NEWTOWN, Australia — Although modern medicine has found some connections, scientists still don’t have all the pieces of the puzzle when it comes to dementia onset. However, a new international study of over 28,000 people may help clear up some of that confusion. Researchers say their findings provide the most compelling evidence to date that lowering blood pressure decreases dementia risk.
Dementia affects approximately 50 million people across the world, and that doesn’t include the families and loved ones who care for many of these individuals. Rates are likely to triple by 2050, due to the world’s increasing elderly population. Moreover, cost of care for the condition in the United States ranges from $20,000 to 40,000 per person annually.
Dr. Ruth Peters, an associate professor at UNSW Sydney and program lead for dementia researchers at The George Institute’s Global Brain Health Initiative, says that while there are several trials that have examined the health benefits of decreasing blood pressure, many don’t explore the link to dementia outcomes, and even fewer have used a reliable placebo-controlled design.
“Most trials were stopped early because of the significant impact of blood pressure lowering on cardiovascular events, which tend to occur earlier than signs of dementia,” Peters explains in a media release.
Researchers found a ‘significant effect’ on lowering dementia risk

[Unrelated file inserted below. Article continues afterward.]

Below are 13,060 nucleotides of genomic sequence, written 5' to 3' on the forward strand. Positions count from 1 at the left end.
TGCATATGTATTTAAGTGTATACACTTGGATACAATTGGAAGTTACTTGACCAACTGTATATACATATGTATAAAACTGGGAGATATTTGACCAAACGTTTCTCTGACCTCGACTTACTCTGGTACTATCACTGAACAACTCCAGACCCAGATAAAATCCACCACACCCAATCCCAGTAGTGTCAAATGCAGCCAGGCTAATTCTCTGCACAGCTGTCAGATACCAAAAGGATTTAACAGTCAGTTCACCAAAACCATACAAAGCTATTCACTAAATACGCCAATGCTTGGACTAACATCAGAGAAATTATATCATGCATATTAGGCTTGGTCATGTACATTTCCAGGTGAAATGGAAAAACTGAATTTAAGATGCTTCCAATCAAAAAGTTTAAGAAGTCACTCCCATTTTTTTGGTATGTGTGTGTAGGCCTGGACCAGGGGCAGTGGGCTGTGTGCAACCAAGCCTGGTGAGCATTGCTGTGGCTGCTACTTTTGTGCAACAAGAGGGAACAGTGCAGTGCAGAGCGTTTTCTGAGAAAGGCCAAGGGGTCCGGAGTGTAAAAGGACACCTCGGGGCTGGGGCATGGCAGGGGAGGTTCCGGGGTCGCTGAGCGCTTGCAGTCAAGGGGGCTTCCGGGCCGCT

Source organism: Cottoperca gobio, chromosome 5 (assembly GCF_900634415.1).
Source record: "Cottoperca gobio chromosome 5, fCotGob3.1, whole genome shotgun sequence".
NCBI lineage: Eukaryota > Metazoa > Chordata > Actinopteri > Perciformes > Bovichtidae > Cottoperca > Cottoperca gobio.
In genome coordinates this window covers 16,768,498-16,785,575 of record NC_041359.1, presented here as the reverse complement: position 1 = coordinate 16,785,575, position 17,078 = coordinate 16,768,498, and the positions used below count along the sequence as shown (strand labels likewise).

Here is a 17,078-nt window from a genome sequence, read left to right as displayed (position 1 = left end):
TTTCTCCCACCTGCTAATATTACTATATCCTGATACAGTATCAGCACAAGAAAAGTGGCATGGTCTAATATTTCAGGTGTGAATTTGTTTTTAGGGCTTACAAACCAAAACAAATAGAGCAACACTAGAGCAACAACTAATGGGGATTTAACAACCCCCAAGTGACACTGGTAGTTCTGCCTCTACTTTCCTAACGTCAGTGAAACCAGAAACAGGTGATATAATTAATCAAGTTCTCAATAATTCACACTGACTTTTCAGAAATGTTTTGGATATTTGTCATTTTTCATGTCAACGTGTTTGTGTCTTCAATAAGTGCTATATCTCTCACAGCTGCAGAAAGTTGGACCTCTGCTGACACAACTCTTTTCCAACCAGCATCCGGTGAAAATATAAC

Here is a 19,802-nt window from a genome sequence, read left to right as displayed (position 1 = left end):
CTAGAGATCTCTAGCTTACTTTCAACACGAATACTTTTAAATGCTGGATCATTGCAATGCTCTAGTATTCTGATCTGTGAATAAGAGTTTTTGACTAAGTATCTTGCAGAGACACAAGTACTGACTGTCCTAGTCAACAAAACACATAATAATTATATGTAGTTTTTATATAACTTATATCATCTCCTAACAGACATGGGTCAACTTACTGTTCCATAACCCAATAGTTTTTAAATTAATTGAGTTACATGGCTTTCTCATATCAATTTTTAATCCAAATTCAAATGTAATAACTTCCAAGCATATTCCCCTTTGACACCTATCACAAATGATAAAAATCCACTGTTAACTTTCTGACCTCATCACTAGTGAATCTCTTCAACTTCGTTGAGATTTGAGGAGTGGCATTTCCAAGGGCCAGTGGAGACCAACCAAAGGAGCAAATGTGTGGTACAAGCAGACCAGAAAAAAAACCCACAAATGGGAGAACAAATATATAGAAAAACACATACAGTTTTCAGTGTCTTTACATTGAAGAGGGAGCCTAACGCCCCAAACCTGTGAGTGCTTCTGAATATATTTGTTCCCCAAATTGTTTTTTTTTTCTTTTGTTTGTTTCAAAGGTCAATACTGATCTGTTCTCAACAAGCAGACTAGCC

To explore this relationship carefully, Peters and the team analyzed five double-blind placebo-controlled randomized trials that utilized different blood pressure-lowering treatments and followed patients until dementia developed. The study included 28,008 individuals from 20 countries who were 69 years-old on average and had a history of high blood pressure. Researchers conducted follow-up health checks after four years.
“We found there was a significant effect of treatment in lowering the odds of dementia associated with a sustained reduction in blood pressure in this older population,” says Dr. Peters. “Our results imply a broadly linear relationship between blood pressure reduction and lower risk of dementia, regardless of which type of treatment was used.”
The team hopes that their results prompt an improvement in public health design that supports slowing dementia progression and improving treatment efficacy through cardiovascular support approaches.
However, more studies are necessary to help strengthen clinical applications when it comes to safety implications of hypotension (low blood pressure) in elderly adults that may be at high risk of associated complications. Luckily, in this research, there were no adverse issues to report.
“Our study provides the highest grade of available evidence to show that blood pressure lowering treatment over several years reduces the risk of dementia, and we did not see any evidence of harm,” explains Dr. Peters.
The findings are published in the European Heart Journal.